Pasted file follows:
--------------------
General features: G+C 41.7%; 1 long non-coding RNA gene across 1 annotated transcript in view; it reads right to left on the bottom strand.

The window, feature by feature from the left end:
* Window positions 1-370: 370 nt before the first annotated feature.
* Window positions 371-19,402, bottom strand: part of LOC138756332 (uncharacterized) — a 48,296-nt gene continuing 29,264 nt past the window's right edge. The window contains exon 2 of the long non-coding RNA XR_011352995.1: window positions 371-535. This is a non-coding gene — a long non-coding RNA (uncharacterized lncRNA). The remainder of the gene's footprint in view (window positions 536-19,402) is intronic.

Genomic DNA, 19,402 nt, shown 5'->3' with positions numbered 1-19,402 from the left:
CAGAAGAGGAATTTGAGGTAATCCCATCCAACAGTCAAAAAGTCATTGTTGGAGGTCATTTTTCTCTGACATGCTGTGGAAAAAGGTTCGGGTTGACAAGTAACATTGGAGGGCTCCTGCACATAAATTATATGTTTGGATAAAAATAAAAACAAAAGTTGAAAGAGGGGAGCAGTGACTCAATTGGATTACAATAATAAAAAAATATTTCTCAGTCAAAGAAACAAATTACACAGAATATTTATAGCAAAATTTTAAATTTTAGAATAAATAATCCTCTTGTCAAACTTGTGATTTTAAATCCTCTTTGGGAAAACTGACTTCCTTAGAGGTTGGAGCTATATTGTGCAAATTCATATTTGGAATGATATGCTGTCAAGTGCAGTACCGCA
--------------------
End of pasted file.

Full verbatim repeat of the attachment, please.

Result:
General features: G+C 41.7%; 1 long non-coding RNA gene across 1 annotated transcript in view; it reads right to left on the bottom strand.

The window, feature by feature from the left end:
* Window positions 1-370: 370 nt before the first annotated feature.
* Window positions 371-19,402, bottom strand: part of LOC138756332 (uncharacterized) — a 48,296-nt gene continuing 29,264 nt past the window's right edge. The window contains exon 2 of the long non-coding RNA XR_011352995.1: window positions 371-535. This is a non-coding gene — a long non-coding RNA (uncharacterized lncRNA). The remainder of the gene's footprint in view (window positions 536-19,402) is intronic.

Genomic DNA, 19,402 nt, shown 5'->3' with positions numbered 1-19,402 from the left:
CAGAAGAGGAATTTGAGGTAATCCCATCCAACAGTCAAAAAGTCATTGTTGGAGGTCATTTTTCTCTGACATGCTGTGGAAAAAGGTTCGGGTTGACAAGTAACATTGGAGGGCTCCTGCACATAAATTATATGTTTGGATAAAAATAAAAACAAAAGTTGAAAGAGGGGAGCAGTGACTCAATTGGATTACAATAATAAAAAAATATTTCTCAGTCAAAGAAACAAATTACACAGAATATTTATAGCAAAATTTTAAATTTTAGAATAAATAATCCTCTTGTCAAACTTGTGATTTTAAATCCTCTTTGGGAAAACTGACTTCCTTAGAGGTTGGAGCTATATTGTGCAAATTCATATTTGGAATGATATGCTGTCAAGTGCAGTACCGCA